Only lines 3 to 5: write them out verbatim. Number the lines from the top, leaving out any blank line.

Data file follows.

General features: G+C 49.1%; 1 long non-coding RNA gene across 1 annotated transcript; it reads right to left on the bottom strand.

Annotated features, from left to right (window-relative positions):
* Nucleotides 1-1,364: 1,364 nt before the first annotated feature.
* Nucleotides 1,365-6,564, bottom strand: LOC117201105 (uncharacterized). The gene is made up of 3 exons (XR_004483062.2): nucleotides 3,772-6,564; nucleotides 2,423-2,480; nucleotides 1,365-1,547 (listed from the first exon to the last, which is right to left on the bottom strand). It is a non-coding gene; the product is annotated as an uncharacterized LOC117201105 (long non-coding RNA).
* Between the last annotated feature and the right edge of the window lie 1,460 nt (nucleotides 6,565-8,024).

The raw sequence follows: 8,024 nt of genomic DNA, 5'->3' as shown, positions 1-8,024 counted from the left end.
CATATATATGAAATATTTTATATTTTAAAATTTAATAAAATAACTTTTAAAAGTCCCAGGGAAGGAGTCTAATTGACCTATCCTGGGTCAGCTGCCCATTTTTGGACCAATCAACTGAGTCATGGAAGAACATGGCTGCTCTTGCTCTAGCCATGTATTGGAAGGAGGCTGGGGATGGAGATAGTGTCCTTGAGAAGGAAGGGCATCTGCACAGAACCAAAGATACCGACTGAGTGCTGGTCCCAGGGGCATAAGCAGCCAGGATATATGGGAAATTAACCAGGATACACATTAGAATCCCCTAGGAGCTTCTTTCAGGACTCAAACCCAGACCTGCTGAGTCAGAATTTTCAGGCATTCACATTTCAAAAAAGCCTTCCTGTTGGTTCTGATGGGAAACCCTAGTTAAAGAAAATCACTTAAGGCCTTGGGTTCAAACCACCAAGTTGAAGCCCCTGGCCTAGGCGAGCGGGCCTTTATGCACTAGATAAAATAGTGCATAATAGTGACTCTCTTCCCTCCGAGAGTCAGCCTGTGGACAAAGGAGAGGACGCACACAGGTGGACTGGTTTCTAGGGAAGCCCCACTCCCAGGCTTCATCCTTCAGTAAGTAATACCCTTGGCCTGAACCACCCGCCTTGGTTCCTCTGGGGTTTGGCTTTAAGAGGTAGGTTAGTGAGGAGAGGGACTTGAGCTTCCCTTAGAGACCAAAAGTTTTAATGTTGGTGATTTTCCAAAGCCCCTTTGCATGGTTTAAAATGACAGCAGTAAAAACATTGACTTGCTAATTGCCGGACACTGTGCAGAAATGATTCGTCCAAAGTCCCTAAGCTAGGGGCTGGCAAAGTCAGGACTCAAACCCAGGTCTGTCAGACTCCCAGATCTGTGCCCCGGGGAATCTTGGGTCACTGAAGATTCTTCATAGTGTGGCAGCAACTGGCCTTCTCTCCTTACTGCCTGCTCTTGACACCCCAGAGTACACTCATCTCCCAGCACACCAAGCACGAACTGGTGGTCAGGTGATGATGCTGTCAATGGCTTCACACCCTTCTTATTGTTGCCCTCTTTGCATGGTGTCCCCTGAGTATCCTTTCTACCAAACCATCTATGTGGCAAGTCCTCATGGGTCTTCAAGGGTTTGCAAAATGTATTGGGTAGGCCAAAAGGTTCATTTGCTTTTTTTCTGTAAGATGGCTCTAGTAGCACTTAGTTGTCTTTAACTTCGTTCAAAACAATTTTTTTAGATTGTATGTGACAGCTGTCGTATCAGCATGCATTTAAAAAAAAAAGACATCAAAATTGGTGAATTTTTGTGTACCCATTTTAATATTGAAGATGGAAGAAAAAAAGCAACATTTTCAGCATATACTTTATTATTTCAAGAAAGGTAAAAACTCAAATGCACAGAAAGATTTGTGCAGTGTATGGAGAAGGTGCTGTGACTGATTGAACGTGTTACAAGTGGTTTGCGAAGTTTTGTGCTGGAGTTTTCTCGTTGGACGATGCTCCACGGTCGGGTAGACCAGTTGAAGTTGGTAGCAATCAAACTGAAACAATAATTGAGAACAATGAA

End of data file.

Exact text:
* Nucleotides 1-1,364: 1,364 nt before the first annotated feature.
* Nucleotides 1,365-6,564, bottom strand: LOC117201105 (uncharacterized). The gene is made up of 3 exons (XR_004483062.2): nucleotides 3,772-6,564; nucleotides 2,423-2,480; nucleotides 1,365-1,547 (listed from the first exon to the last, which is right to left on the bottom strand). It is a non-coding gene; the product is annotated as an uncharacterized LOC117201105 (long non-coding RNA).
* Between the last annotated feature and the right edge of the window lie 1,460 nt (nucleotides 6,565-8,024).